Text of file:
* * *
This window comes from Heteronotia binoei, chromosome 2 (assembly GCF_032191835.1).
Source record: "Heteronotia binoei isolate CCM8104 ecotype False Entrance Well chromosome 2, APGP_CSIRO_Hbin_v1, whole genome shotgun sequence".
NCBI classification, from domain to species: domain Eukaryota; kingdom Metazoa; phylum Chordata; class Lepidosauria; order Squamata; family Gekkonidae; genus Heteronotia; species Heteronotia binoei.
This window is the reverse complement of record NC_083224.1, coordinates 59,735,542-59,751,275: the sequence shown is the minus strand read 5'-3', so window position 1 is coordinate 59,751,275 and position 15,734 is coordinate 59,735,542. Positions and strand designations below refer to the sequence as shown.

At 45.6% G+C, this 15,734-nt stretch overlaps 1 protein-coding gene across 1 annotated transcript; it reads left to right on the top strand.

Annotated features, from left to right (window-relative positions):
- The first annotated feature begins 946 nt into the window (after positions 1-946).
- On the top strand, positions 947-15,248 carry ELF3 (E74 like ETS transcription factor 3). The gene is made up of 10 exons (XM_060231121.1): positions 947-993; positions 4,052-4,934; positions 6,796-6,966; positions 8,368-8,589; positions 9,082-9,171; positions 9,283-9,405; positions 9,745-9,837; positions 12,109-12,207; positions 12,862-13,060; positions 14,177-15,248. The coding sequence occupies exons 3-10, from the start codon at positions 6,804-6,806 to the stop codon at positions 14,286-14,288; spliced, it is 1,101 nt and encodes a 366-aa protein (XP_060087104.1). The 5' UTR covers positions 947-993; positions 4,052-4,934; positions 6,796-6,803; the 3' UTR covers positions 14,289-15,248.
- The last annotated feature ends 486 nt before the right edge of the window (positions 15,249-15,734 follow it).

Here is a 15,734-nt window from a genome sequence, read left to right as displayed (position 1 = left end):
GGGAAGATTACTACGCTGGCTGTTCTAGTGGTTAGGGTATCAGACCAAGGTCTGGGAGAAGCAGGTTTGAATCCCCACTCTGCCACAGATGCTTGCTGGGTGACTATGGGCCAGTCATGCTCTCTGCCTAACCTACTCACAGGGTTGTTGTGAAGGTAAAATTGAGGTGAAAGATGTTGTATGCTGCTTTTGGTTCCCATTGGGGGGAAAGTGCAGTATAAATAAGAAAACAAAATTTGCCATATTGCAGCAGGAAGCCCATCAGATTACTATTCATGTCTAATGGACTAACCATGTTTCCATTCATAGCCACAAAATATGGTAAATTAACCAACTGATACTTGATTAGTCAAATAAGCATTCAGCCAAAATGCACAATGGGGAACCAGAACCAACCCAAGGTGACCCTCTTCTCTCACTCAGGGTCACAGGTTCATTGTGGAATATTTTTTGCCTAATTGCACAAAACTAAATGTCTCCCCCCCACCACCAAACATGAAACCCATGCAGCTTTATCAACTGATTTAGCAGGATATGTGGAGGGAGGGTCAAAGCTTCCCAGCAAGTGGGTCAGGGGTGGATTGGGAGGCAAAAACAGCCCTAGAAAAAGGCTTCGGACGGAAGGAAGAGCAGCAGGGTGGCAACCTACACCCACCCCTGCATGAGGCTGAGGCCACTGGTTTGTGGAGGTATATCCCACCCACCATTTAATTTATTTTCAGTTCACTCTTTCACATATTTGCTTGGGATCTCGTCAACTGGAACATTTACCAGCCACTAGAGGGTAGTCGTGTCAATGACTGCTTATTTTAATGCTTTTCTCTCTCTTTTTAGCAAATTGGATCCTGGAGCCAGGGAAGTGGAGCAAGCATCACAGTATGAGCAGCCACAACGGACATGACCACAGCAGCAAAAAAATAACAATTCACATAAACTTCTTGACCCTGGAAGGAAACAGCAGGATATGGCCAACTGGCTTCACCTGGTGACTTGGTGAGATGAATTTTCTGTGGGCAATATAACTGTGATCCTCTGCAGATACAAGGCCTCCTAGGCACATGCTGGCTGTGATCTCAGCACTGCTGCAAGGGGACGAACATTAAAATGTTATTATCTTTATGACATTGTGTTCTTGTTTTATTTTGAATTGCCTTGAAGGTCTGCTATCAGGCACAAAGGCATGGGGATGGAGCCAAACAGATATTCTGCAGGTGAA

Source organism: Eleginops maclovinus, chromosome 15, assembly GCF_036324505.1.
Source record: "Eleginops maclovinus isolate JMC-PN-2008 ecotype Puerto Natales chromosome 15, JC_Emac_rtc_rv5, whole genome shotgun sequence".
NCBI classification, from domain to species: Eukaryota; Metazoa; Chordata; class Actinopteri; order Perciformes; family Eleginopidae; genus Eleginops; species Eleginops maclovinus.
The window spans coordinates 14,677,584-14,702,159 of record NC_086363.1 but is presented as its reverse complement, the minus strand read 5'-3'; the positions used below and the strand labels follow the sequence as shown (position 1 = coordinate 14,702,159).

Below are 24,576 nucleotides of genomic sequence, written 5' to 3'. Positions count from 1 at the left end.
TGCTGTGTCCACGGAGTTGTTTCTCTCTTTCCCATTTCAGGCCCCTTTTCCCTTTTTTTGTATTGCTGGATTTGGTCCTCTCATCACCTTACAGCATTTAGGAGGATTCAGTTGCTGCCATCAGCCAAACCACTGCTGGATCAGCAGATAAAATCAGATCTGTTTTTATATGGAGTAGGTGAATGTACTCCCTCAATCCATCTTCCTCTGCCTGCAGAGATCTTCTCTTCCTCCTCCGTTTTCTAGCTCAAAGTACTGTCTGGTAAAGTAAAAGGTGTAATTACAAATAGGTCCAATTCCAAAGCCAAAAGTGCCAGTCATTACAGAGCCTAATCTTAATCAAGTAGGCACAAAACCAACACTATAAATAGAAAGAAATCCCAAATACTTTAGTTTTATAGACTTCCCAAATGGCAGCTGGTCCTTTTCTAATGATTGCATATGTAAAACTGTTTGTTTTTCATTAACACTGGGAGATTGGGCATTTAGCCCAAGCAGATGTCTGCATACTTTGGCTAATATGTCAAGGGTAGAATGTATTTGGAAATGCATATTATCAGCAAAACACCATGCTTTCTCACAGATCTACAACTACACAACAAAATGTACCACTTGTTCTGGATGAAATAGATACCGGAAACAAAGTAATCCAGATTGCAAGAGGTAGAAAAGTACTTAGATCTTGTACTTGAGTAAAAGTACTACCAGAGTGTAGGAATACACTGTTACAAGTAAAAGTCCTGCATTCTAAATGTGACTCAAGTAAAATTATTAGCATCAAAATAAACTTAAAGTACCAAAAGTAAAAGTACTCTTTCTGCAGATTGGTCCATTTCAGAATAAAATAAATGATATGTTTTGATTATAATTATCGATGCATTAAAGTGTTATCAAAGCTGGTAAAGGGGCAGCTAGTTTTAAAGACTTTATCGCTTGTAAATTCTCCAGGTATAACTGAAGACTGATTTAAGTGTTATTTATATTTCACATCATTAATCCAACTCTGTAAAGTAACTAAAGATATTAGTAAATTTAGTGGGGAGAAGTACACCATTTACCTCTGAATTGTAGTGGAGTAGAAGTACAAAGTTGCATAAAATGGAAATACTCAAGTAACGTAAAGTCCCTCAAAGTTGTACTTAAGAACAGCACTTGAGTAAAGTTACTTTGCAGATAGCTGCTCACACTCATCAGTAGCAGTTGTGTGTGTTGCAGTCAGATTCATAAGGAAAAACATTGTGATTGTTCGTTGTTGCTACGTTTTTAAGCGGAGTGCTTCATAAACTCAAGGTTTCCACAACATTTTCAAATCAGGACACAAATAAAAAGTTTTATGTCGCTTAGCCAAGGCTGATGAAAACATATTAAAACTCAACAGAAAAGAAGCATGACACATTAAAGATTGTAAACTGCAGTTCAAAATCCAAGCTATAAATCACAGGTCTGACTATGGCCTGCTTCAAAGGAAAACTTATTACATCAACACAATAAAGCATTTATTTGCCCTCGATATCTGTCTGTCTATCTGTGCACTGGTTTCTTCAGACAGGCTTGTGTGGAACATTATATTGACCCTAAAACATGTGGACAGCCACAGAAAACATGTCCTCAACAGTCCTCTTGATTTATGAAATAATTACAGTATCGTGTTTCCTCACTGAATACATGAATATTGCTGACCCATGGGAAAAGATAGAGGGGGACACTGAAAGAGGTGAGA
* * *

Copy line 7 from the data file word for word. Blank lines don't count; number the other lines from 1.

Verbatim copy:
- The first annotated feature begins 946 nt into the window (after positions 1-946).